South Korean official heads to Vienna for talks on Iranian frozen assets

South Korea's First Vice Foreign Minister Choi Jong-kun arrives at Incheon International Airport, west of Seoul, South Korea, 4 January 2022, to head for Vienna, Austria, to meet representatives from nations to join talks to restore the 2015 Joint Comprehensive Plan of Action (JCPOA), called the Iran nuclear deal, including the P5 (China, France, Russia, Britain and the United States) plus Germany. [EPA-EFE/YONHAP]

A senior South Korean diplomat will hold talks in Vienna this week with Iran and world powers over how to resolve the issue of frozen Iranian assets held in the Asian country, the South Korean foreign ministry said on Tuesday (4 January).

Indirect talks between Iran and the United States on salvaging the 2015 Iran nuclear deal resumed on Monday.

Diplomats from all sides have indicated they are hoping to have a breakthrough by the end of January or early February, but sharp differences remain with the toughest issues still unresolved.

However, the arrival of South Korea’s Vice Foreign Minister Choi Jong-kun could be a positive signal. Iran has repeatedly demanded the release of its frozen assets in several countries because of US sanctions, including $7 billion in South Korea. Any release would need to be approved by Washington.

The ministry said in a statement the delegation “would explore ways to resolve the issue of frozen Iranian assets in Korea” through consultations on the sidelines of the nuclear negotiations with Iran and in coordination with the United States, France, Germany and Britain.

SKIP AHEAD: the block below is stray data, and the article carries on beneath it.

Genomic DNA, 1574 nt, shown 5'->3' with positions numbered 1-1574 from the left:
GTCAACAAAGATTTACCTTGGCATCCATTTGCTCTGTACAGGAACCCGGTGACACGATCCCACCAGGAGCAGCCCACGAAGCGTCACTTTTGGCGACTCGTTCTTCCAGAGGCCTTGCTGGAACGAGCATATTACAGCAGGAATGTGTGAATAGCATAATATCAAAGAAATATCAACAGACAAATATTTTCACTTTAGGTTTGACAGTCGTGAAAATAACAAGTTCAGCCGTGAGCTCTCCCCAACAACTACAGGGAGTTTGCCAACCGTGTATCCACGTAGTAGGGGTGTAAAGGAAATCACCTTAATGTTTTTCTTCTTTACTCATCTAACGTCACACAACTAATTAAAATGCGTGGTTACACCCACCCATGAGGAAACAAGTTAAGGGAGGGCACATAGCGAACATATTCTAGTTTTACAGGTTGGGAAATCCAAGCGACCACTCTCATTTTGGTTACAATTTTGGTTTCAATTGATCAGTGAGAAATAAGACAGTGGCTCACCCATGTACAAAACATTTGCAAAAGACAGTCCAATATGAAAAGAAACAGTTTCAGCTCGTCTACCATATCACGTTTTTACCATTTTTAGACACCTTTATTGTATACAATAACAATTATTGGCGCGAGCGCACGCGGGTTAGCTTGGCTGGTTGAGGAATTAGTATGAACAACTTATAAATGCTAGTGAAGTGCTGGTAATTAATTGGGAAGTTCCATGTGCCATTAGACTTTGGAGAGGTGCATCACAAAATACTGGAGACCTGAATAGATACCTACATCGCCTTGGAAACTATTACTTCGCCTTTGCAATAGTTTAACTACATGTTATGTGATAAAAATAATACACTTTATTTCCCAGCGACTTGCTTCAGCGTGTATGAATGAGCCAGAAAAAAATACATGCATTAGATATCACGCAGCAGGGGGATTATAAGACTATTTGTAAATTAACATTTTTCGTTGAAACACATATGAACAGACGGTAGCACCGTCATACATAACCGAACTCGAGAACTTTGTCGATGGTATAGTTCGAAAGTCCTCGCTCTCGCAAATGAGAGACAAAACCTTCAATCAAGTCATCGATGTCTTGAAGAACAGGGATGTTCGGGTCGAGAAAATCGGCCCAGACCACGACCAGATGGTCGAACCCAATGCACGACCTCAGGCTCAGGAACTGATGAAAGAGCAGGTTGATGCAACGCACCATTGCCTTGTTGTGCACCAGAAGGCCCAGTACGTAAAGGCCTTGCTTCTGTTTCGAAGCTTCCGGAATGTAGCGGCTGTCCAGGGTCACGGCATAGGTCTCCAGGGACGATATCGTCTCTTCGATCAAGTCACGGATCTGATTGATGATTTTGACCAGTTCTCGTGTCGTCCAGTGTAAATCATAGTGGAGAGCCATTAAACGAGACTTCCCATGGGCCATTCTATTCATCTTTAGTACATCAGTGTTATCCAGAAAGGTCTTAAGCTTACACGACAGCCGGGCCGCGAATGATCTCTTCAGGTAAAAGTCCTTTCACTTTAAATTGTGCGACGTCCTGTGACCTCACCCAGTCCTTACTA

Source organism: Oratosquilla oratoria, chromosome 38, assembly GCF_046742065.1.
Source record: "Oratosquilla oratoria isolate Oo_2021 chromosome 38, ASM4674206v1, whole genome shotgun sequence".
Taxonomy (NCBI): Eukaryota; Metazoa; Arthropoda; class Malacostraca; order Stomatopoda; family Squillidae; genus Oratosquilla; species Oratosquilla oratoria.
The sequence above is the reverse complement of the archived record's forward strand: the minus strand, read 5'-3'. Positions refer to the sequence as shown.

The eighth round of talks, the first under Iran’s new hardline President Ebrahim Raisi, resumed on Monday after adding some new Iranian demands to a working text. Western powers have said progress was too slow and negotiators had “weeks not months” left before the 2015 deal becomes meaningless.

British Prime Minister Boris Johnson again warned Iran on Tuesday that time was running out to salvage the deal.

Little remains of that deal, which lifted sanctions against Tehran in exchange for restrictions on its atomic activities. Then-President Donald Trump pulled Washington out of it in 2018, re-imposing US sanctions, and Iran later breached many of the deal’s nuclear restrictions and kept pushing well beyond them.

Iran refuses to meet directly with US officials, meaning that other parties, which also include Russia and China, must shuttle between the two sides.

The United States has repeatedly expressed frustration at this format, saying it slows down the process, and Western officials still suspect Iran is simply playing for time.

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